the most prominent securities class action attorneys in the countryHon. Melinda Harmon, United States District Judge, In re Enron Corp. Sec., Derivative & "ERISA" Litig.
Robbins Geller is a leader in the fight to protect investors from corporate securities fraud. The Firm has represented more institutional investors, pension funds and financial institutions in securities litigation than any other law firm in the United States. Robbins Geller has recovered tens of billions of dollars for investors and has established corporate governance changes, helping to improve the financial markets for investors worldwide.
Robbins Geller is recognized for its formidable securities team, which includes dozens of former federal and state prosecutors. Additionally, the Firm brings a collective expertise to each securities case with its in-house investigators, damage analysts, economists and forensic accountants.
The Firm’s reputation for excellence has been repeatedly noted by the courts, resulting in the appointment of its attorneys to leadership roles in some of the largest securities cases in the United States.
The Firm’s cases include:
- In re Enron Corp. Sec. Litig., No. H-01-3624 (S.D. Tex.). Robbins Geller attorneys and lead plaintiff The Regents of the University of California aggressively pursued numerous defendants, including many of Wall Street’s biggest banks, and successfully obtained settlements in excess of $7.2 billion for the benefit of investors. This is the largest securities class action recovery in history.
- Jaffe v. Household Int’l, Inc., No. 02-C-05893 (N.D. Ill.). As sole lead counsel, Robbins Geller obtained a record-breaking settlement of $1.575 billion after 14 years of litigation, including a six-week jury trial in 2009 that resulted in a securities fraud verdict in favor of the class. In 2015, the Seventh Circuit Court of Appeals upheld the jury’s verdict that defendants made false or misleading statements of material fact about the company’s business practices and financial results, but remanded the case for a new trial on the issue of whether the individual defendants “made” certain false statements, whether those false statements caused plaintiffs’ losses, and the amount of damages. The parties reached an agreement to settle the case just hours before the retrial was scheduled to begin on June 6, 2016. The $1.575 billion settlement, approved in October 2016, is the largest ever following a securities fraud class action trial, the largest securities fraud settlement in the Seventh Circuit and the seventh-largest settlement ever in a post-PSLRA securities fraud case. According to published reports, the case was just the seventh securities fraud case tried to a verdict since the passage of the PSLRA.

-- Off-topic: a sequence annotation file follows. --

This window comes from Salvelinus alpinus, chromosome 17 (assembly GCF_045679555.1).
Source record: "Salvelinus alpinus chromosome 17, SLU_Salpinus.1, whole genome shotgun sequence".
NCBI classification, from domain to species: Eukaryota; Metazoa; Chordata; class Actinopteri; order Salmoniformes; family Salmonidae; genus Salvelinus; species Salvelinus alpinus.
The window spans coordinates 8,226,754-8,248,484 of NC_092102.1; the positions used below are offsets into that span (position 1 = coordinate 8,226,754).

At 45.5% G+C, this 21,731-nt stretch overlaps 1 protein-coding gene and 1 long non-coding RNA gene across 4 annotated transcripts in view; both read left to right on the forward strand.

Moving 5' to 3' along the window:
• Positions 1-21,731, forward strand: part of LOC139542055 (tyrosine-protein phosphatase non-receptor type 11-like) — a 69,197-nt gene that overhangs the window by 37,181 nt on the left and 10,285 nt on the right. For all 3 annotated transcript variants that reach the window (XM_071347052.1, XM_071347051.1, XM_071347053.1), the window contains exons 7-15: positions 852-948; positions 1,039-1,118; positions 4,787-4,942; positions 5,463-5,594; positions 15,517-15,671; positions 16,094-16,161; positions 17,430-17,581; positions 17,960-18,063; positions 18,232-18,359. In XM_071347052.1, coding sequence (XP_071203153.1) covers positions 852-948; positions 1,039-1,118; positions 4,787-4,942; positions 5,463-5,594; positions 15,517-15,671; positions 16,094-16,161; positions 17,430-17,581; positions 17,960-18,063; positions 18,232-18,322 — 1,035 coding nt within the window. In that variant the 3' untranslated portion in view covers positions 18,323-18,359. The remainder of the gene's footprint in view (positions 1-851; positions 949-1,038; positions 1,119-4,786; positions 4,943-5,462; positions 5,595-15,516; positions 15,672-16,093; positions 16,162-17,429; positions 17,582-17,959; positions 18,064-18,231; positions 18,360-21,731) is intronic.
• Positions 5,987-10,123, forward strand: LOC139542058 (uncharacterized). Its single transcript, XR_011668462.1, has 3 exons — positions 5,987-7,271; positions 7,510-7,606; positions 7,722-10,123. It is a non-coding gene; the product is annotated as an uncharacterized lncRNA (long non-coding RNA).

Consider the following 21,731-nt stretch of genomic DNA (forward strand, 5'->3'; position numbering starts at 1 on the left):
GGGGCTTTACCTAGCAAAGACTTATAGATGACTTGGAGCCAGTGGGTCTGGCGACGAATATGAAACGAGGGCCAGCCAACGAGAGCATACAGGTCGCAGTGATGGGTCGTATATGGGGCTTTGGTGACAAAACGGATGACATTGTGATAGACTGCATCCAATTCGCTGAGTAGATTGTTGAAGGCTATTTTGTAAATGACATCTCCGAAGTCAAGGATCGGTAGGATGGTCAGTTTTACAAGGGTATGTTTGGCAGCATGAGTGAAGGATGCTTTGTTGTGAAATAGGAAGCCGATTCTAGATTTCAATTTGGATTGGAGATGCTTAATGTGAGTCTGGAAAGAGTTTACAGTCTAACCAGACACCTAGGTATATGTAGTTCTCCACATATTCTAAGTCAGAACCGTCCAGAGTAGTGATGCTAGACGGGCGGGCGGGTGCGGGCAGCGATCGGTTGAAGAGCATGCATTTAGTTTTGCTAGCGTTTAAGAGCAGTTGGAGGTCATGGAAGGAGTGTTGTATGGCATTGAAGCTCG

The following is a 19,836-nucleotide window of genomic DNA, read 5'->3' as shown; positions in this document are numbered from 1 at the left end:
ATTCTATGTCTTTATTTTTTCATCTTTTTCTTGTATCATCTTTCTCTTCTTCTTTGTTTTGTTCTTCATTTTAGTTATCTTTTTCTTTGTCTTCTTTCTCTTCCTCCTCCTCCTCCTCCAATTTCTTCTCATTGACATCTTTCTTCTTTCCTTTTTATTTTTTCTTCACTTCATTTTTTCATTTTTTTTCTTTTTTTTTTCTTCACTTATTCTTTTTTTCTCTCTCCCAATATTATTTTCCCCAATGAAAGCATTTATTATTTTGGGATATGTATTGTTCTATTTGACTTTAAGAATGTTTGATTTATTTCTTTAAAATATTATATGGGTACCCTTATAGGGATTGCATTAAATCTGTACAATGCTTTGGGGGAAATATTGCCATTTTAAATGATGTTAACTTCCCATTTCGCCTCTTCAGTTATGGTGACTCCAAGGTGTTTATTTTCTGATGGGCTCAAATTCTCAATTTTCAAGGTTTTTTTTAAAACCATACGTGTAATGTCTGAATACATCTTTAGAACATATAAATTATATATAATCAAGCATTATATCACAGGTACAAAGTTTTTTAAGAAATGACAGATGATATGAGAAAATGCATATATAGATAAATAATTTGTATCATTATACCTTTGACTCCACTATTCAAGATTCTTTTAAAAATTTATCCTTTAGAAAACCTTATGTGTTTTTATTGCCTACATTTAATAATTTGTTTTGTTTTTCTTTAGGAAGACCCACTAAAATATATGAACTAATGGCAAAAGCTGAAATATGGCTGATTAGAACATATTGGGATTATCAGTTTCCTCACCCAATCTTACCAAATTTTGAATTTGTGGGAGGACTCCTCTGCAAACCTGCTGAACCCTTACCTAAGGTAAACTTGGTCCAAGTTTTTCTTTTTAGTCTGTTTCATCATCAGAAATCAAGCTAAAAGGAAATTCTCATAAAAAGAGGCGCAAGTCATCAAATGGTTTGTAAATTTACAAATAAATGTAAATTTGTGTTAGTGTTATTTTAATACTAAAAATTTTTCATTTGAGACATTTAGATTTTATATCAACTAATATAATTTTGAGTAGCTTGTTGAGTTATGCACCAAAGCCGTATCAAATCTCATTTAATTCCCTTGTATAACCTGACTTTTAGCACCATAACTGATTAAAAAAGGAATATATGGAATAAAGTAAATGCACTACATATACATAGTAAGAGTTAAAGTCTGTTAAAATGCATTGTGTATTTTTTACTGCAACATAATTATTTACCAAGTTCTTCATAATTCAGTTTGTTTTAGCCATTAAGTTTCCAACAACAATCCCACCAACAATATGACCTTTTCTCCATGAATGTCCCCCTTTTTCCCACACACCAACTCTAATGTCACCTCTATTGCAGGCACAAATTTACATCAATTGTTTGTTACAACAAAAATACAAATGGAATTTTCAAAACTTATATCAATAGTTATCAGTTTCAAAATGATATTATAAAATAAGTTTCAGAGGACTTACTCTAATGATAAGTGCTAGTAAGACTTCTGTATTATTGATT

- In re UnitedHealth Grp. Inc. PSLRA Litig., No. 06-CV-1691 (D. Minn.). In the UnitedHealth case, Robbins Geller represented the California Public Employees’ Retirement System (“CalPERS”) and obtained an $895 million recovery on behalf of the UnitedHealth shareholders. Former CEO William A. McGuire paid $30 million and returned stock options representing more than three million shares to the shareholders, bringing the total recovery for the class to over $925 million. This is the largest stock option backdating recovery in history, and is more than four times larger than the next largest options backdating recovery. Additionally, Robbins Geller obtained unprecedented corporate governance reforms, including election of a shareholder-nominated member to the company’s board of directors and a mandatory holding period for shares acquired by executives.
- Alaska Elec. Pension Fund v. CitiGroup, Inc. (In re WorldCom Sec. Litig.), No. 03 Civ. 8269 (S.D.N.Y.). Robbins Geller attorneys represented more than 50 private and public institutions that opted out of the class action case and sued WorldCom’s bankers, officers and directors, and auditors in courts around the country for losses related to WorldCom bond offerings from 1998 to 2001. The Firm’s attorneys recovered more than $650 million for their clients, substantially more than they would have recovered as part of the class.
- Luther v. Countrywide Fin. Corp., No. 12-cv-05125 (C.D. Cal.). Robbins Geller attorneys secured a $500 million settlement for institutional and individual investors in what is the largest RMBS purchaser class action settlement in history, and one of the largest class action securities settlements of all time. The unprecedented settlement resolves claims against Countrywide and Wall Street banks that issued the securities. The action was the first securities class action case filed against originators and Wall Street banks as a result of the credit crisis. As co-lead counsel Robbins Geller forged through six years of hard-fought litigation, oftentimes litigating issues of first impression, in order to secure the landmark settlement for its clients and the class.
- In re Wachovia Preferred Sec. & Bond/Notes Litig., No. 09-cv-06351 (S.D.N.Y.). On behalf of investors in bonds and preferred securities issued between 2006 and 2008, Robbins Geller and co-counsel obtained a significant settlement with Wachovia successor Wells Fargo & Company and Wachovia auditor KPMG LLP. The total settlement – $627 million – is one of the largest credit-crisis settlements involving Securities Act claims and one of the 20 largest securities class action recoveries in history. The settlement is also one of the biggest securities class action recoveries arising from the credit crisis.